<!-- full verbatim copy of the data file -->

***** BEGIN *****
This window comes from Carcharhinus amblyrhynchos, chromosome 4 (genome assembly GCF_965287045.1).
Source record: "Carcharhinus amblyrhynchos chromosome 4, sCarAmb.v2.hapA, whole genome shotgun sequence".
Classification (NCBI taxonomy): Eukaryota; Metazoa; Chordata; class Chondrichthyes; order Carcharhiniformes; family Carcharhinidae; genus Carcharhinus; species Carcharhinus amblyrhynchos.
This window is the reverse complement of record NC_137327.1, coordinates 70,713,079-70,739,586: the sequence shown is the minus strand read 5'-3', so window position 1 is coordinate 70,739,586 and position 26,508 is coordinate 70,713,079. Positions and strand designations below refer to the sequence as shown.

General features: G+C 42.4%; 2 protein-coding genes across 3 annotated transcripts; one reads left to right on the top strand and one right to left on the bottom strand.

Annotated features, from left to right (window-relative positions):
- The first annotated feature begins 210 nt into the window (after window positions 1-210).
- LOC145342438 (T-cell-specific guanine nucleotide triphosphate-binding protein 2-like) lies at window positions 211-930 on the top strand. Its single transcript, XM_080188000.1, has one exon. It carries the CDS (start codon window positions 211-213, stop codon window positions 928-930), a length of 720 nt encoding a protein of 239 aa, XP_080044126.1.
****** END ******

This window comes from Carcharhinus amblyrhynchos, chromosome 4 (genome assembly GCF_965287045.1).
Source record: "Carcharhinus amblyrhynchos chromosome 4, sCarAmb.v2.hapA, whole genome shotgun sequence".
Classification (NCBI taxonomy): Eukaryota; Metazoa; Chordata; class Chondrichthyes; order Carcharhiniformes; family Carcharhinidae; genus Carcharhinus; species Carcharhinus amblyrhynchos.
This window is the reverse complement of record NC_137327.1, coordinates 70,713,079-70,739,586: the sequence shown is the minus strand read 5'-3', so window position 1 is coordinate 70,739,586 and position 26,508 is coordinate 70,713,079. Positions and strand designations below refer to the sequence as shown.

General features: G+C 42.4%; 2 protein-coding genes across 3 annotated transcripts; one reads left to right on the top strand and one right to left on the bottom strand.

Annotated features, from left to right (window-relative positions):
- The first annotated feature begins 210 nt into the window (after window positions 1-210).
- LOC145342438 (T-cell-specific guanine nucleotide triphosphate-binding protein 2-like) lies at window positions 211-930 on the top strand. Its single transcript, XM_080188000.1, has one exon. It carries the CDS (start codon window positions 211-213, stop codon window positions 928-930), a length of 720 nt encoding a protein of 239 aa, XP_080044126.1.